- Edward Aschoff, College Football
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Auburn's football program is coming off of a bad week in the media world.
First, there was the report by former New York Times and Sports Illustrated writer Selena Roberts discussing grade changes, money exchanging hands and other recruiting violations conducted under the watch of former coach Gene Chizik.
Then, a six-month investigation conducted by ESPN The Magazine and "E:60" stated that a dozen players, including star running back, Michael Dyer, failed tests for synthetic marijuana during Auburn's national championship run in 2010.
Shortly after these stories ran, Chizik, former players and athletic director Jay Jacobs denied any wrongdoing. Jacobs even went as far as to write an open letter to the Auburn community disputing the ESPN The Magazine report. You can read Jacob's full letter here.
If you follow Twitter or Internet message boards, you'll notice that most of the Auburn faithful are quite upset with Roberts and ESPN The Magazine. No one likes when bad things are written about their teams, and they have every right to be upset by the negativity thrown Auburn's way. So do current players and coaches.
But you won't hear much coming from Auburn's team about reports. On the surface, players either don't care, aren't worried about any potential fallout or both. Honestly, there really isn't any other way players could handle the situation. Sure, they could be mad and sling mud at Roberts and ESPN, but they know this entire ordeal is out of their hands. They can't control what's been written, but they can control how they get through it and finish spring practice.
That's what's important to this team, especially after a disaster of a 2012 season that led to the firing of Chizik and the hiring of Gus Malzahn. Routes, schemes and technique should be on the minds of players, not the 2010 season.
Players have even said coaches haven't really addressed the allegations with them.
"You really just don't pay any attention to it," cornerback Joshua Holsey told members of the media last week. "You try to stay off the Instagrams and the Twitters and the ESPNs. You just try to block it out as much as you possibly can. It's really hard because there's so much of it, but you just try to do your best to not worry about it and focus on what you've got in front of you."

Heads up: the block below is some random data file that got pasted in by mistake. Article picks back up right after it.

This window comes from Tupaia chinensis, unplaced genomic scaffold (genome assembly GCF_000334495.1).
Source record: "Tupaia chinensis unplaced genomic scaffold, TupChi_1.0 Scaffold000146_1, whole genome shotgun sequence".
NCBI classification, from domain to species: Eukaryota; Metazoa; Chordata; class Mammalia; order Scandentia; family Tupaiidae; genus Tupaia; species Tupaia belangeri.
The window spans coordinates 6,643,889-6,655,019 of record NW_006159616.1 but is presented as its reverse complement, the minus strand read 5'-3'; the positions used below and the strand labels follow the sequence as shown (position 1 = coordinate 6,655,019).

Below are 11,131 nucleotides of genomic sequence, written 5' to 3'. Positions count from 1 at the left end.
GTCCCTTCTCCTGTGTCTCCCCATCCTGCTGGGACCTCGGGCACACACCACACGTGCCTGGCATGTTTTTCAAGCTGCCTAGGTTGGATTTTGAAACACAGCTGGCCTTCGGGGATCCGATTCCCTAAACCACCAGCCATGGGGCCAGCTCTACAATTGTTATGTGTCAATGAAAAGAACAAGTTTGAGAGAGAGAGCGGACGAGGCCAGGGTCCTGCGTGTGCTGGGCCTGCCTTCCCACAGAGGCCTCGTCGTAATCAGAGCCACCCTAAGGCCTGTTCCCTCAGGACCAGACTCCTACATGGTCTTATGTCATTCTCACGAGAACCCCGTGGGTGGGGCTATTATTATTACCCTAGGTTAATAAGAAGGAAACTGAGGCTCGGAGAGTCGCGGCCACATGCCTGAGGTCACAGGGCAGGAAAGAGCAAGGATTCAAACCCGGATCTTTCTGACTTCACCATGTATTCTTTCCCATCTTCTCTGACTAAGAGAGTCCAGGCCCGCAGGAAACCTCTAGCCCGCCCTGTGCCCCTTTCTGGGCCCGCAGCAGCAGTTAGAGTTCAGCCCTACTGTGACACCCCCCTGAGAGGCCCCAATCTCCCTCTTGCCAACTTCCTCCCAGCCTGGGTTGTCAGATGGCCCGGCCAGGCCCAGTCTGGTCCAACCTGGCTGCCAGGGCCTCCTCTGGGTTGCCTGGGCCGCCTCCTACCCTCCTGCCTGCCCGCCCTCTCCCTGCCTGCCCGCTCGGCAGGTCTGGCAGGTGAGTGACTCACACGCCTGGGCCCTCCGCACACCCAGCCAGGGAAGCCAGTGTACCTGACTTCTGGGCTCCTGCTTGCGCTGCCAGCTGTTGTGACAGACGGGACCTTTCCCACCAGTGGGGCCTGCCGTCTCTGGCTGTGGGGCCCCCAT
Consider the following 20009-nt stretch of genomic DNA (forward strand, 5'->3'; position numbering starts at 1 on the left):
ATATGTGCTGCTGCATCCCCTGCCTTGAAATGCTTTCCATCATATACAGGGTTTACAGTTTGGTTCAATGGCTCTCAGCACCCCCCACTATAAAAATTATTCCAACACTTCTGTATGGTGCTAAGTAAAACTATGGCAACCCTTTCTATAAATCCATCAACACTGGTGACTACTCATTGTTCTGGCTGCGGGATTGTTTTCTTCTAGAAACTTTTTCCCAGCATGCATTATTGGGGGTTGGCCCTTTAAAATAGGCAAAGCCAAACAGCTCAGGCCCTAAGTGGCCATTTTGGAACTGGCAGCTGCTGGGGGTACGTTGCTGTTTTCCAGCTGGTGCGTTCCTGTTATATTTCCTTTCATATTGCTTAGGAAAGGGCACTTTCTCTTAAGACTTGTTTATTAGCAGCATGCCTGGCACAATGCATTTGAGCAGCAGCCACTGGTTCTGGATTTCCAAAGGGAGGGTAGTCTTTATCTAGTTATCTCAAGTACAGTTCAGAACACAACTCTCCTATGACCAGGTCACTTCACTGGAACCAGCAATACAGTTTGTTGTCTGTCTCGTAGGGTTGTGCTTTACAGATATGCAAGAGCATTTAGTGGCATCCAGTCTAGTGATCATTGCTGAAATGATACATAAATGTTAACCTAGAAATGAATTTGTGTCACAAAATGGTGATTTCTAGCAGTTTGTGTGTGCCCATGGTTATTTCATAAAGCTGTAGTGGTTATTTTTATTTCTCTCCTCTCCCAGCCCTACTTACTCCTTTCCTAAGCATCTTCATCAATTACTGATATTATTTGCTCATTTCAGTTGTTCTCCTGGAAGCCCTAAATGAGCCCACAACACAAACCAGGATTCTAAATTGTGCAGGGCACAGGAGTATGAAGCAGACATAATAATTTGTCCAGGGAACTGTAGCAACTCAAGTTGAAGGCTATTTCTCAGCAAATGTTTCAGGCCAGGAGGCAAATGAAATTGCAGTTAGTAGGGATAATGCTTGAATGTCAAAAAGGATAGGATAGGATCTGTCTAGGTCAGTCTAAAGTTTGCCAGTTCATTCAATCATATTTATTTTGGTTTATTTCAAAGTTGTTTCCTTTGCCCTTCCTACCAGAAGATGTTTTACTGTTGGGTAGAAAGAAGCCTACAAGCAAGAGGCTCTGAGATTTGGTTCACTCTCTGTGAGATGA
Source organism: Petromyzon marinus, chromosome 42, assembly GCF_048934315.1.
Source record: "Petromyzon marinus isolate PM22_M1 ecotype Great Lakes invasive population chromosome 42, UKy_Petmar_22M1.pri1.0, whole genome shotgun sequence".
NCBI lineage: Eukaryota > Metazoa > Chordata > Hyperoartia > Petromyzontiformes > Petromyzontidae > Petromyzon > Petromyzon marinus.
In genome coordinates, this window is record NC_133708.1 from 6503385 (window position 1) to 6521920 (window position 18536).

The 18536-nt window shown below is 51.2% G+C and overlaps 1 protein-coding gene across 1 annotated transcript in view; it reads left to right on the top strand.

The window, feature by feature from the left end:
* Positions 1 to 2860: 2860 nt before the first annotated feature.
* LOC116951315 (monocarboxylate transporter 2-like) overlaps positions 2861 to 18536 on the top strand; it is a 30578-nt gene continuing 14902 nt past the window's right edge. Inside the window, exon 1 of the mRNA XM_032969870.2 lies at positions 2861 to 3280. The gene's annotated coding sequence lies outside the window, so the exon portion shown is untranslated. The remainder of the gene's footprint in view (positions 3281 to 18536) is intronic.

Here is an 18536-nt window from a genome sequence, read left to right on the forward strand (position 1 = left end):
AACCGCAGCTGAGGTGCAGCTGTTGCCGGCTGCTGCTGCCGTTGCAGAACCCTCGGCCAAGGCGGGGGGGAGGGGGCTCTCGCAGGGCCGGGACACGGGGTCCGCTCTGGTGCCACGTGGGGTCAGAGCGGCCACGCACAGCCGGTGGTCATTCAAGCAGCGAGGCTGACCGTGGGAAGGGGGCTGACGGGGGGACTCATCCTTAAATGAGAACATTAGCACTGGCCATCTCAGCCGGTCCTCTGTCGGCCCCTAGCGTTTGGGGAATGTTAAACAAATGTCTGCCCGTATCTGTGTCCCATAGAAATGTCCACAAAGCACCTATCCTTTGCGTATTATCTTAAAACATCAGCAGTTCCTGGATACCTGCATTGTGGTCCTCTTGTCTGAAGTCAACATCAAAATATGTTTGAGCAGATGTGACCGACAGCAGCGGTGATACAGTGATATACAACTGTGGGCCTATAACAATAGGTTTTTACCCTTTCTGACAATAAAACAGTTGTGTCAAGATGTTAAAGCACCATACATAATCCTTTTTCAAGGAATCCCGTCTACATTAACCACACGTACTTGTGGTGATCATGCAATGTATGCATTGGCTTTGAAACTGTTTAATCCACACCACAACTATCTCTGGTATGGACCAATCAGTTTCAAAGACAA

And what the Tigers have in front of them is the challenge of getting back to being a factor in the SEC West race again. Kudos to players and coaches for staying focused during a spring that has thrown a lot at them. A new staff is in town, so this team is trying to build trust while re-learning old stuff and digesting new concepts. There's no time to worry over allegations.
Even Auburn great Bo Jackson isn't sweating the negativity. Over the weekend, Jackson told reporters that he thinks attention might be the main factor behind the allegations from former players. One of those former players is defensive back Mike McNeil, who was the subject of the Roberts' report. Monday, he received a split sentence after pleading guilty to first-degree robbery.
"I don't even know the kids. I've probably met them. But it seems like to me somebody's fishing, somebody wants some attention, and they aren't getting it," Jackson said. "I actually wouldn't give those accusations the time of day, to be honest with you."
Opinions on the truth surrounding Auburn's situation will surely differ, and we may never truly get all of the answers, but that's not for these current players to worry about. Their concern should be elsewhere, and it sounds like they're doing a good job of avoiding what Chizik once deemed as "energy vampires."
Auburn's football program is coming off of a bad week in the media world.First, there was the report by former New York Times and Sports Illustrated writer Selena Roberts discussing grade changes, money exchanging hands and other recruiting violations conducted under the watch of former coach Gene Chizik.